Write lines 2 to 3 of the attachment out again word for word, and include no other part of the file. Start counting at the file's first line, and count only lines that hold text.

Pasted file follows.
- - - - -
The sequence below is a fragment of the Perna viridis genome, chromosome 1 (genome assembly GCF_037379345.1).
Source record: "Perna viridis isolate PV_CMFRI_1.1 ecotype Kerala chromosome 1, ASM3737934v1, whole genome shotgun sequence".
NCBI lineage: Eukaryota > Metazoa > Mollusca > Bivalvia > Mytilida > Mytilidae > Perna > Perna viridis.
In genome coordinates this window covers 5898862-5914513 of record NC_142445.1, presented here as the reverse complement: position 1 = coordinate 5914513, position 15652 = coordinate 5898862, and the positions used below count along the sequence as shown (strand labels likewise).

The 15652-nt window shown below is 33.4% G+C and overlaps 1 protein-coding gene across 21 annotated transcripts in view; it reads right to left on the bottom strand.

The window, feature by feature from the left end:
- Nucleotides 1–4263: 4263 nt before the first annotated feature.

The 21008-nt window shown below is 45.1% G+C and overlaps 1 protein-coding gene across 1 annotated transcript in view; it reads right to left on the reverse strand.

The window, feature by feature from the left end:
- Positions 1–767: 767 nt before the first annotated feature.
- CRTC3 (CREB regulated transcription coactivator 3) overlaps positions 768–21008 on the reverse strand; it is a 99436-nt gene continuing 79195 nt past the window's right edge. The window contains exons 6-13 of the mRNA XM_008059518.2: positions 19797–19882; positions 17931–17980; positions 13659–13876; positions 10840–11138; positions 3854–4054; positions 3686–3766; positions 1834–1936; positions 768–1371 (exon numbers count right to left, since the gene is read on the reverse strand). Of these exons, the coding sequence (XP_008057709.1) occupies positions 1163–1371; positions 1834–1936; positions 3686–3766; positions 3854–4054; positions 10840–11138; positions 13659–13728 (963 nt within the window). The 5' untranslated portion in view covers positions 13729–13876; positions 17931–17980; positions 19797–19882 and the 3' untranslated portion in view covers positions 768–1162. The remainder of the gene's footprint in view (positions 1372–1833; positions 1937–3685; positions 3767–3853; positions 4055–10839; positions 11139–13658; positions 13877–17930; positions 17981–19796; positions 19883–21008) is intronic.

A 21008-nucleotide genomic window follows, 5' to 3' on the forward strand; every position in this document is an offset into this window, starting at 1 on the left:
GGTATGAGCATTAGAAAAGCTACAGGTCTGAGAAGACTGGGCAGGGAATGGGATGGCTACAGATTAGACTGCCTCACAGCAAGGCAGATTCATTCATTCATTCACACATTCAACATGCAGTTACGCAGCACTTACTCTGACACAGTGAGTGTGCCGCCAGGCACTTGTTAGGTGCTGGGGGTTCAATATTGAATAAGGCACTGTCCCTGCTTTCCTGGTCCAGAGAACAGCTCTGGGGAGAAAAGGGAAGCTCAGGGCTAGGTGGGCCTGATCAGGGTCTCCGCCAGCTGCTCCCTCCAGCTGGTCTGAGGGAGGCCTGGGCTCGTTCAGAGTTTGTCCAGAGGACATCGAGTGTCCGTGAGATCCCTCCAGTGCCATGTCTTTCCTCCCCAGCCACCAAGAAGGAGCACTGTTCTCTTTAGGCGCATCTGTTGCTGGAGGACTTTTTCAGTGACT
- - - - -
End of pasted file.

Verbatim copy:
Source record: "Perna viridis isolate PV_CMFRI_1.1 ecotype Kerala chromosome 1, ASM3737934v1, whole genome shotgun sequence".
NCBI lineage: Eukaryota > Metazoa > Mollusca > Bivalvia > Mytilida > Mytilidae > Perna > Perna viridis.